Date: Sat, 13 Dec 1997 13:22:35 -0700 From: Jim Parker <jim at aob.org> Subject: Re: Zymurgy problems? Sandy writes: > > Hi all, > > When I got my Zymurgy last week the binding immediately started falling apart! > I have never had > one do that (and its a good thing as they get alot of abuse!) > > Sorry to waste the space, but if its a bad issue overall, thought you all > would like to know. > > Thanks, > Sandy in Indianapolis If anyone else has a similar problem, please e-mail me immediately and I will ship you out a new magazine, as I have told Sandy I will send her. I'll be calling our printer today to see what could have caused this and would like to know the scope of the problem. Thanks, Jim - -- Jim Parker Director American Homebrewers Association (303) 447-0816 x 122 736 Pearl Street (303) 447-2825 -- FAX PO Box 1679 jim at aob.org -- E-MAIL Boulder, CO 80306-1679 info at aob.org -- AOB INFO U.S.A. http://www.beertown.org -- WEB Return to table of contents
Date: Mon, 15 Dec 1997 12:35:47 -0400 From: lachina at mindspring.com (Lorne P. Franklin) Subject: Bottle Lagering vs Bulk Lagering Having onferred with a half dozen or so veteran lager brewers, the consensus is that there are no discernable differences between lagers aged in bulk (secondary fermenter or keg) and lagers which have been bottle primed then cold stored. Of course different procedures are called for for each method. But one CAN expect true lager quality from beers that have been fermented within the correct temperature range, botlled, primed at fermentation temperatures for 1-3 weeks (one person suggested warmer temps.), then cold-aged for 1-2 months, or longer. Hoppy Lagering, All! Lorne Return to table of contents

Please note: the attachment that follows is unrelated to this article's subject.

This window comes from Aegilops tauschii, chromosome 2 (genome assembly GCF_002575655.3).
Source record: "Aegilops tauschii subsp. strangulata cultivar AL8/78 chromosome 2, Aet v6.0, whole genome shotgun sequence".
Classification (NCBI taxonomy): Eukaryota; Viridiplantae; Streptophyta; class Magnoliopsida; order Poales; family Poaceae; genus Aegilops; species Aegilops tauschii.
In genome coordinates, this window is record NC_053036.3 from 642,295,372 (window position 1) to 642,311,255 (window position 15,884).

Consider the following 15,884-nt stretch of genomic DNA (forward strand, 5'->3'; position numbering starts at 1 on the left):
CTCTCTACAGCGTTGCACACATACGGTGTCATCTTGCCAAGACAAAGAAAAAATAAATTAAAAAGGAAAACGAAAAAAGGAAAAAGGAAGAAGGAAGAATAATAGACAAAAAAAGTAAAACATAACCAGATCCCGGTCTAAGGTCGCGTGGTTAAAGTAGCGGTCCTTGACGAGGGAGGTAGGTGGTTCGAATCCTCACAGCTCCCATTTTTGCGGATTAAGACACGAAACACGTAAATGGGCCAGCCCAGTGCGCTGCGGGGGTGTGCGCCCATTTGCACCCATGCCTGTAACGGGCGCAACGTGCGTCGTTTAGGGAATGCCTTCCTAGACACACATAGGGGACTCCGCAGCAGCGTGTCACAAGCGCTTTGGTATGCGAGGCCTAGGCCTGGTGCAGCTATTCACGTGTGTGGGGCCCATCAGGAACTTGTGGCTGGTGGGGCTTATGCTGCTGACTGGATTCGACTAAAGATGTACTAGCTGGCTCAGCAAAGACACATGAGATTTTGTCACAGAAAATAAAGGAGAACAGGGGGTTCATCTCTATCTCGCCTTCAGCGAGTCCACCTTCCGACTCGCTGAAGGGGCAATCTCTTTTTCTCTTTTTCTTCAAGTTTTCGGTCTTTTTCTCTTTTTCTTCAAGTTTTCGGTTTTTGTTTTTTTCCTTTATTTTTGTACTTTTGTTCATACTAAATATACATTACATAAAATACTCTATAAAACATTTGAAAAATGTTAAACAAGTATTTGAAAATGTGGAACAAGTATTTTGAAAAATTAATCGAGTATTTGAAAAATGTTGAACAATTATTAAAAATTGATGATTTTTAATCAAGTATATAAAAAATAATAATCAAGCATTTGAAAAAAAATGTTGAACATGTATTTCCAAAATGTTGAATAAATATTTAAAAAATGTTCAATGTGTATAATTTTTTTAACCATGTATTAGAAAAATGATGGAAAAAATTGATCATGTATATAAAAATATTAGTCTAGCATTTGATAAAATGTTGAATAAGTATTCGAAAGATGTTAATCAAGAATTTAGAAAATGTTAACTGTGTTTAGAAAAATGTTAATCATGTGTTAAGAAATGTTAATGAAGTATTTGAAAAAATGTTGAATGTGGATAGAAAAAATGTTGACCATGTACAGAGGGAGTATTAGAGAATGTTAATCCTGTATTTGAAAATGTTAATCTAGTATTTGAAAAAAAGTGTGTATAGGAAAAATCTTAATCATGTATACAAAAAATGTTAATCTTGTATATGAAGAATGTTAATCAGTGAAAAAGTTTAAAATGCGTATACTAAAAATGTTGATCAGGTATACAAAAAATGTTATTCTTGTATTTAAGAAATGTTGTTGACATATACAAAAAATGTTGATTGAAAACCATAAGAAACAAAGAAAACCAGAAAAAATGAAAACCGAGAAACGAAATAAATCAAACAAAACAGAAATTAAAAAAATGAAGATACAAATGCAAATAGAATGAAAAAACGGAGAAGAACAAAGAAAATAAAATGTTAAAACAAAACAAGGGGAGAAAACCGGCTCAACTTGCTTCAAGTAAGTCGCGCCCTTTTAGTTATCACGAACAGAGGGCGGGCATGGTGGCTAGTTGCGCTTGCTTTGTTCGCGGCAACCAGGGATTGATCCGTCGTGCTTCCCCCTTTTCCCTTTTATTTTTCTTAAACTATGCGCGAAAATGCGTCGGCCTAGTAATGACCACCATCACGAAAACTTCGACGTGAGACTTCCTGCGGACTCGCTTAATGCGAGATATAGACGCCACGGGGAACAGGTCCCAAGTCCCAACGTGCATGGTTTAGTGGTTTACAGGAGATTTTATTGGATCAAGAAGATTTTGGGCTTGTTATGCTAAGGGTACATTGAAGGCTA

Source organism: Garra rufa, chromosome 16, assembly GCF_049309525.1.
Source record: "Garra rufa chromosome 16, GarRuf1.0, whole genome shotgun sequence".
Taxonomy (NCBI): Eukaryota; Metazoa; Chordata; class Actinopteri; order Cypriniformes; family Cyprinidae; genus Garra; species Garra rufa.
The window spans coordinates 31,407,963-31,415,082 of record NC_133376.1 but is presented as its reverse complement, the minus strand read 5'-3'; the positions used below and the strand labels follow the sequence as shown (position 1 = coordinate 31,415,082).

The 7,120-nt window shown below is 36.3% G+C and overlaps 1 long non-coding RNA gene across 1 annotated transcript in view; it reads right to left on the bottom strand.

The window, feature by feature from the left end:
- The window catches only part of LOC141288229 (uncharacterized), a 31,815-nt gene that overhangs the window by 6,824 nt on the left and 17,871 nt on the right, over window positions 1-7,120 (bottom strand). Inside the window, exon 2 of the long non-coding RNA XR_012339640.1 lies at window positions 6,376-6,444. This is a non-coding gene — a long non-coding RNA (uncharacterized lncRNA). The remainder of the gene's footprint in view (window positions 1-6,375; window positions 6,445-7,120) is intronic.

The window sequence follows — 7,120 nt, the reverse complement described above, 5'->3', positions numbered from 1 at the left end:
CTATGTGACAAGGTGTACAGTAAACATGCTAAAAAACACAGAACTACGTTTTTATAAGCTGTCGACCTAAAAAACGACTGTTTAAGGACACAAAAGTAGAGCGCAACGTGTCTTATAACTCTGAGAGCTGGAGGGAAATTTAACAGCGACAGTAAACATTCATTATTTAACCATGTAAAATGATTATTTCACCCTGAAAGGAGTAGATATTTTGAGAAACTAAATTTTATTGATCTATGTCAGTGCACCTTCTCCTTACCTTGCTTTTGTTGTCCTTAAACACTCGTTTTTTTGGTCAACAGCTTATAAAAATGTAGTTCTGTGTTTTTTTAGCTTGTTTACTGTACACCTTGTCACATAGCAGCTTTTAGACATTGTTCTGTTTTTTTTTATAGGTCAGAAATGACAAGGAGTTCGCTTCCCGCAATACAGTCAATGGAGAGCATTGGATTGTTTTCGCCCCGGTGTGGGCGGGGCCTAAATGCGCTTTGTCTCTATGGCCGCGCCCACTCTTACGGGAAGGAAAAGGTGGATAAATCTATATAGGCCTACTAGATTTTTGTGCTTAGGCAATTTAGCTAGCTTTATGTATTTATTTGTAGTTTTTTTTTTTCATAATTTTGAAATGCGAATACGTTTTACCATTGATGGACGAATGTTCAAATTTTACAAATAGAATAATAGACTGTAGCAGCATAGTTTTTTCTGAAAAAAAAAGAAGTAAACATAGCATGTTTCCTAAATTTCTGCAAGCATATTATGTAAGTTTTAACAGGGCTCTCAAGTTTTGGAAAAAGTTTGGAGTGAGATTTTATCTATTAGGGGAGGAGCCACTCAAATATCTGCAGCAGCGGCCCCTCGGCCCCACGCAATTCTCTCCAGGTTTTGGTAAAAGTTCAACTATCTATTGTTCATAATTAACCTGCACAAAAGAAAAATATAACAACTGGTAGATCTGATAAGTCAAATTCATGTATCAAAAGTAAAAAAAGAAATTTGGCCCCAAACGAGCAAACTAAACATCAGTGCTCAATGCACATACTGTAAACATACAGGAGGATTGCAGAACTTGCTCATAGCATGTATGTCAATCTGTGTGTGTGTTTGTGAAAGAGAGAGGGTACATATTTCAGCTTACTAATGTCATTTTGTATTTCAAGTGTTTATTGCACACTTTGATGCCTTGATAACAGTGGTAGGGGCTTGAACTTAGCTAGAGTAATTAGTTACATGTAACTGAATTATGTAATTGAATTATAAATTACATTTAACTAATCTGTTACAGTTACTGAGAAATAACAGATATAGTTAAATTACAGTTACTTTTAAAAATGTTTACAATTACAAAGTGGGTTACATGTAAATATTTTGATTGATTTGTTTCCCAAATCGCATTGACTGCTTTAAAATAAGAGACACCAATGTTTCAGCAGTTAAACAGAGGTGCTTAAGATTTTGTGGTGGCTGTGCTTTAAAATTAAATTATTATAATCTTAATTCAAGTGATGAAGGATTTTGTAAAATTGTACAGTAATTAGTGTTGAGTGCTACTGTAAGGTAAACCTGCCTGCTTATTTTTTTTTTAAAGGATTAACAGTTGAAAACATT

Date: Mon, 15 Dec 1997 11:35:54 -0600 From: rlabor at lsumc.edu (LaBorde, Ronald) Subject: RE: Denature temperature of Pectin Enzyme From: Mike Allred <mballred at xmission.com> >I recently made a fruit mead which I held at 145 deg for 15 min to >pasteurize it. I do not like using Camden and I didn't want to boil the >honey. I added the peptic enzyme at 145 deg and I'm not sure if the >temperature was too hot for it to work. The peptic enzyme bottle says to keep refrigerated, so I think that it would not be too happy at a high temperature. I wonder why you feel the need to put it in so early in the proccess. I had a mixed fruit wine that was very cloudy about a month after start of fermentation (one gallon bottle size), I added 10 drops of pectic enzyme and it cleared like magic in about a week to very clear. Ron Ronald La Borde - Metairie, Louisiana - rlabor at lsumc.edu Return to table of contents
Date: Mon, 15 Dec 1997 9:39:03 PST From: Nick Bonfilio <nicholas at rattler.Remedy.COM> Subject: Grain Mill My wife has a Kitchen Aid heavy duty mixer that can interface with many different attachments, like a can opener or a vegetable slicer. They also offer a grain mill (all metal). I was wondering if anyone out there has any data points on using this attachment to crush their brewing grains. Does it work as well as the grain mills typically available for purchase in your local homebrew shops? I couldn't see a demo of it--but I removed it from the box and read the enclosed literature and noticed that it features a dial to change how fine the grain can be crushed. It's expensive ($150), but it may be worth it than having to use some manually operated grain mill. If anyone knows what features to look for in a grain mill for crushing brewing grains, this too may enable me to make a good decision. I appreciate any advice. Nick Return to table of contents